By Diana L. Chapman
After living in San Pedro for some twenty years now and having a great understanding of the snail pace of Los Angeles, it was a great pleasure for me to walk around the three foot tall, Palos Verdes stone fence that now squares off a military cemetery for dogs.
It might seem a small endeavor, but as it flourishes, it will show how one determined resident, one determined museum director and the residents of this town can paw their way to the top much quicker if they embark on projects on their own rather than depend on the city.
By the end of January, our community should see the complete $28,000 plus refurbishment of the Fort MacArthur sentry cemetery – a graveyard that honored the animals, mostly guard dogs that served us during the Cold War. Most were put down as they were unable to return to the regular post of being a pet after being dutiful and dangerous guard dogs, canines such as Jack, Cheetah and Pancho.
The cemetery refurbishment is a small, but symbolic step toward cleaning up our problematic troubles with Los Angeles ailing parks, which, pointedly might need more help from the community than it ever has.
Mostly, we should just commend the idea of taking on projects locally so we can beautify our town as a whole – and I believe the cemetery for our military animal vets is a great case in point. Yes, we should honor a dog, such as Flash, a German Shepherd, who acted as a sentry for us for years and had to give up his life, because he was no longer needed.
When resident Dorothy Matich decided to take on an endeavor, she showed how one driven person with a purpose can really change the blemishes and scars in this town.
The Fort McArthur cemetery, in fact, had become just that – a giant embarrassment. Visitors were trashing the site with leftover garbage. Vandals stole more than half of the plaques there to honor the animals. Dog walkers allowed their dogs to dismiss their extras on the graves. And it didn’t seem to matter to anyone that this was one of the first such graveyards in U.S. military history, explained Steve Nelson, the museum curator. The fort, which served as a military site from 1914 to 1982, became a historic museum in 1986.
In an effort to preserve what was left of the cemetery, Steve removed the remaining plaques to and was absolutely delighted when Dorothy came along with the suggestion to do fundraisers to beautify the diminished glory of our hounds (and a few cats) that protected us.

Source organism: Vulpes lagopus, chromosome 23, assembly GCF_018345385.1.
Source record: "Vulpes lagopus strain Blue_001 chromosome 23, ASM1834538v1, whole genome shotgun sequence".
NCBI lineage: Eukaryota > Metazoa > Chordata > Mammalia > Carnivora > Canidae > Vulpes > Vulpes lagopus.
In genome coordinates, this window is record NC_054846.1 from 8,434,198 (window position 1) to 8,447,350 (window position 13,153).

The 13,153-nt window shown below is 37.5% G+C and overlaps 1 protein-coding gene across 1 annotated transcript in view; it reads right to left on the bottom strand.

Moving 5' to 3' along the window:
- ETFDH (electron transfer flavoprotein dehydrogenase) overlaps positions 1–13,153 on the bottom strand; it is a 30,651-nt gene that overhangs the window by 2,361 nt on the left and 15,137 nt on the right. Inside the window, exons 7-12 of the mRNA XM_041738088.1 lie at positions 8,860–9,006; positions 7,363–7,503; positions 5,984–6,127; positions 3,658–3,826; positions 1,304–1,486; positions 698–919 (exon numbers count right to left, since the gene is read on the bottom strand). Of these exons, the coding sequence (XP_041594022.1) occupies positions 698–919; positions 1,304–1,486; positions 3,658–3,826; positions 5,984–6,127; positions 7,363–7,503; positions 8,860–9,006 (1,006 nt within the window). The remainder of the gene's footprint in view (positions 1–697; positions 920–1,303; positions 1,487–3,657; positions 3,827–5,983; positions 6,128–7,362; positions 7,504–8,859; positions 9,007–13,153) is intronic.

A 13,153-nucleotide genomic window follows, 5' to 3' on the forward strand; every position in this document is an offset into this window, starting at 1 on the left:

“What an accomplishment,” Steve told me as he chortled over the effort carrying a photo of Flash and watching museum staff clean up extra rocks from the site. “This is a real achievement and it’s because of Dorothy and Flo. It’s just been quite a blessing to have someone adopt the project.”
I must say we need more Dorothy and Flos around. Dorothy received much help from friend, Florence Kleinjan, in raising $22,000 and working toward more. The newly refurbished graveyard will include a wrought-iron fence to protect it from further vandals, pathways of composite granite and a lush, natural landscape of California buckwheat and red flowering currants. If all goes well, the curator said, a bronze statue of a dog – probably one like Flash, a German Shepherd, will be a central focus of the site which will honor some 34 animals. A similar statue was believed to exist at the site, before it too was absconded.
On Nov. 11 – Veterans Day -- Flo and Dorothy plan to put small American flags on the graves that have so long been forgotten.
By then, the museum hopes to have stolen plaques replaced, but most of the work will not be completed until January.
After hosting tickets to teas and plays, Dorothy seemed to breath a sigh of relief to see the beginnings of her efforts come to life.
“I am just elated,” she said. “I really am. I am just really grateful to everyone who helped.”
So am I. So will the community when they see the new gift we’ve all received due to these efforts. And hopefully, so will, the dogs in the big sky who did so much as mans best friend and deserve this much belated honor.